Not Doing This at Night Could Sabotage Your Relationship, Experts Warn
Your evening routine matters more than you think.
There's no such thing as a perfect relationship. Whether you've been together 10 months or 10 years, differences of opinion, life stressors, and even petty squabbles will rear their ugly heads. However, there are habits you can develop to avoid these issues as much as possible—and ones you'll want to avoid at all costs to prevent them in the first place. Ready to do a relationship audit? We recommend starting with your nighttime routine. Read on to discover the evening actions some couples skip that sabotage their relationship before they even wake up.
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Not getting enough sleep could be ruining your relationship.
According to the Centers for Disease Control and Prevention (CDC), adults should get at least seven hours of sleep per night. Anything less, and you might see an impact on your relationship.
One 2013 study published in the journal Social Psychological and Personality Science found that participants reported more conflict with their partners on days following a poor night's sleep. "If you have ever seen a two-year-old who skipped a nap, you can see a version of how we all react to sleep deprivation in terms of our emotions," Jennifer L. Martin, PhD, a clinical psychologist and behavioral sleep medicine specialist at UCLA, told Time. "Small problems seem bigger. Our reactions are amplified."
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Poor sleep can cause hostility.
Increased squabbling isn't the only side effect of poor sleep. The habit can also cause increased feelings of hostility toward your partner. For a second 2013 study published in the journal Social Psychological and Personality Science, researchers asked couples to rate how they slept the previous night and videotape themselves discussing a source of conflict. Those who had slept poorly reported more negative feelings toward their S.O. After watching the videos, researchers noted the poor sleepers also showed decreased empathy, conflict resolution skills, and an ability to gauge a partner's emotions.
Sleep deprivation can also make you less attractive.
Sometimes, the tell-tale signs of a poor night's sleep are written all over your face. Your under-eye bags seem bigger, your skin looks more inflamed, and your eyes feel red and scratchy. Unfortunately, other people—including your partner—may notice this too.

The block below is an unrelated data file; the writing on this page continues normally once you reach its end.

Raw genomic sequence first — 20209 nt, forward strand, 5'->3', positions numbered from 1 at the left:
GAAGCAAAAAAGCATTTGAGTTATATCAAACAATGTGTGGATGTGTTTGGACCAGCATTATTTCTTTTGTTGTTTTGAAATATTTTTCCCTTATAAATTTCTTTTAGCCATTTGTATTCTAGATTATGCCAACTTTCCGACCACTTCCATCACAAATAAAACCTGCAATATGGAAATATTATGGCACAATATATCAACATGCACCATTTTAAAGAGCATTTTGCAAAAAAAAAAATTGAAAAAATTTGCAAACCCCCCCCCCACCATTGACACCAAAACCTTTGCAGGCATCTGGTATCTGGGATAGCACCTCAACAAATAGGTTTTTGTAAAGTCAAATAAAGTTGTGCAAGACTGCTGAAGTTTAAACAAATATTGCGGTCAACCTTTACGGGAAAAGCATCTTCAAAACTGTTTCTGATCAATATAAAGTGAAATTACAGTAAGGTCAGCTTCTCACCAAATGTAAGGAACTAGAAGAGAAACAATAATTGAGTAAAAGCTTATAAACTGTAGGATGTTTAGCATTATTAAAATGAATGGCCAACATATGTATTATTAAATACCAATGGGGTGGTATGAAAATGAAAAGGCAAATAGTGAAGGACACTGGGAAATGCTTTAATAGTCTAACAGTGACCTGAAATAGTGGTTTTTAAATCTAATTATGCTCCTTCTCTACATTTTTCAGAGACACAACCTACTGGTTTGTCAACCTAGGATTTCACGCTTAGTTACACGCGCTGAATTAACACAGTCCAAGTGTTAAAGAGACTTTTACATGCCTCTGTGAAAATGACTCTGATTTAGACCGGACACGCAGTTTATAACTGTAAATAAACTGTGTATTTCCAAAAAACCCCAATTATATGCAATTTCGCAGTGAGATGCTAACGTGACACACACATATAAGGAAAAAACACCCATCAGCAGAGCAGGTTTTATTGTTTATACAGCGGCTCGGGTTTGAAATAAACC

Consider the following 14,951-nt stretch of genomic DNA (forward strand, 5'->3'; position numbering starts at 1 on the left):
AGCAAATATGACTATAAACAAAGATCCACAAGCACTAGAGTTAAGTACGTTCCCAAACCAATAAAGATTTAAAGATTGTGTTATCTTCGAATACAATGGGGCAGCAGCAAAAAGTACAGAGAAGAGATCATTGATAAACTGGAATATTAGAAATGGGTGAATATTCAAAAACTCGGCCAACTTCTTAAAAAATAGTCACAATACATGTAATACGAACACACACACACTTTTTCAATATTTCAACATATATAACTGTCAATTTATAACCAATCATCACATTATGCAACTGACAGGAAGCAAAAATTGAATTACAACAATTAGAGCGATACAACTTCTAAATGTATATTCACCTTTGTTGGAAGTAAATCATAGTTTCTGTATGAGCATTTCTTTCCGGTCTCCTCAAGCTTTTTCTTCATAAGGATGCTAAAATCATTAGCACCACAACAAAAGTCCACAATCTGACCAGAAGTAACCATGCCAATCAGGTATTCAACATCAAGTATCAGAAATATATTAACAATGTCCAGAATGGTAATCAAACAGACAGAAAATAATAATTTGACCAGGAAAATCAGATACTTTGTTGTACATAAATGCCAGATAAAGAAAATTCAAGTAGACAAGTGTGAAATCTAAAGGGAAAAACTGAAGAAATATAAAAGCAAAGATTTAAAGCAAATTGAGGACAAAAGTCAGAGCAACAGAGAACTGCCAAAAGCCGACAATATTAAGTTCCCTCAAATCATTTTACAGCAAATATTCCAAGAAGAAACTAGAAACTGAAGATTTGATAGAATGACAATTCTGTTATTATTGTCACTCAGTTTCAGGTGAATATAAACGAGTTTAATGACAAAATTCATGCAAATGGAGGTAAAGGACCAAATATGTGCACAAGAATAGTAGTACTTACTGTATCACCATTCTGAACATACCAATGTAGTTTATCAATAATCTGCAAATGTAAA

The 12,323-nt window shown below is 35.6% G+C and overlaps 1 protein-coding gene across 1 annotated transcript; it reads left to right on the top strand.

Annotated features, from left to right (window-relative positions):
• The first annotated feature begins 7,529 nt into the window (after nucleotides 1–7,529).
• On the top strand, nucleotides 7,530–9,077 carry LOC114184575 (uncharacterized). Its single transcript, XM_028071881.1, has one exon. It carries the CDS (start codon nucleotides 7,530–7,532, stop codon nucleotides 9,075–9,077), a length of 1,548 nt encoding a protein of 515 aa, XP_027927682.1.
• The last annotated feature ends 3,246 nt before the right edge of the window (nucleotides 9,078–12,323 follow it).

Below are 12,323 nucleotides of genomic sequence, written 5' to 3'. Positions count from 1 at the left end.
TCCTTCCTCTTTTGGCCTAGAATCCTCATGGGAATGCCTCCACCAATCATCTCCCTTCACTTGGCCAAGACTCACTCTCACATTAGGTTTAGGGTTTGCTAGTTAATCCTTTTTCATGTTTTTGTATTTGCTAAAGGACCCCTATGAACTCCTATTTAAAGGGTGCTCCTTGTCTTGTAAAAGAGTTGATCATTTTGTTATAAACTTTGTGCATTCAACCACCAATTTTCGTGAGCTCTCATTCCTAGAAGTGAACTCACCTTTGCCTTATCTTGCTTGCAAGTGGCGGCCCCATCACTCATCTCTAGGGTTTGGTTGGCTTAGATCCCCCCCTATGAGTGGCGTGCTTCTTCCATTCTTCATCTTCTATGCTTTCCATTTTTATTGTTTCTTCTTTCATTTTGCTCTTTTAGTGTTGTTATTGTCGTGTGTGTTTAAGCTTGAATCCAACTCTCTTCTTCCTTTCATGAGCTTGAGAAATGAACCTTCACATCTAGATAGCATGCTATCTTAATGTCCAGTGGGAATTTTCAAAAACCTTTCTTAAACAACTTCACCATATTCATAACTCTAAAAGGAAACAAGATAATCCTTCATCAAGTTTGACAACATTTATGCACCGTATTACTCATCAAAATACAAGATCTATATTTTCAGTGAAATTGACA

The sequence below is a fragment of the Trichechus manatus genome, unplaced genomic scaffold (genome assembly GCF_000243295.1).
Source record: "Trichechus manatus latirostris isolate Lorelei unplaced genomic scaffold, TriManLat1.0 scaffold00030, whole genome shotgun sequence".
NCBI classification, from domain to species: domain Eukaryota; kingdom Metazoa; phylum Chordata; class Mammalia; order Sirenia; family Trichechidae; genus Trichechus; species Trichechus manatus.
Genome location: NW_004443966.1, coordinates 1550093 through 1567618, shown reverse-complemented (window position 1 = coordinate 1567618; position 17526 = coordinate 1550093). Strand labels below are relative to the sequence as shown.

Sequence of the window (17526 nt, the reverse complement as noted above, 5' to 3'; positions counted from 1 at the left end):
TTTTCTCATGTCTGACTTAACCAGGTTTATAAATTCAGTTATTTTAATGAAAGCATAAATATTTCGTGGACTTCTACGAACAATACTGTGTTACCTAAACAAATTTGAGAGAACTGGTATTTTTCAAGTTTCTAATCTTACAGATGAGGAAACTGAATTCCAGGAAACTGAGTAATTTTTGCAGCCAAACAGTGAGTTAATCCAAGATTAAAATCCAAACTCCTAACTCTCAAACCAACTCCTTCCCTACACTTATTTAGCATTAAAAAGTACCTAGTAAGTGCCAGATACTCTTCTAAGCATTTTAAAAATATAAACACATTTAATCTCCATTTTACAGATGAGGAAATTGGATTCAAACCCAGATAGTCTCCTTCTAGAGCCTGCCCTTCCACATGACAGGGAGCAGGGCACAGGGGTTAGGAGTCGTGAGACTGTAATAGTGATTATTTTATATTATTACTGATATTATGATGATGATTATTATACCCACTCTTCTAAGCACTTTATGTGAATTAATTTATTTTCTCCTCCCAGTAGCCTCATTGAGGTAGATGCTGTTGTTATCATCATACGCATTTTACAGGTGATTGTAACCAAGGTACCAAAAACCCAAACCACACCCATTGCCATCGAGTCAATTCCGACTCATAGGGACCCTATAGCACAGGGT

A 2017 study published in Royal Society Publishing found that strangers rated sleep-deprived people as less healthy and less attractive than those who had received a good night's sleep. They also added that they would be less inclined to socialize with the people who looked tired. Obviously, that's not the type of energy you want to bring into your relationship—which is why decent shuteye should be a priority.
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A quick cuddle can turn things around.
Now that you know the nighttime habit that can hinder your partnership, here's one that can help it: cuddling. John Gottman, PhD, a psychologist specializing in marital stability and founder of the Gottman Institute, considers cuddling one of the top 10 habits of couples who have a great sex life.
"Partners who cuddle tend to feel very connected and bonded, especially as cuddling provides a sense of being loved and wanted," Carla Marie Manly, PhD, a clinical psychologist, told Well+Good. "When long-term partners make it a practice to cuddle, their physical and emotional connection tends to be very strong."
So, there you have it. In order to create a strong, healthy relationship, you'll want to adjust your nighttime routine to include seven-plus hours of sleep and lots of snuggles. We have a feeling you'll happily oblige.
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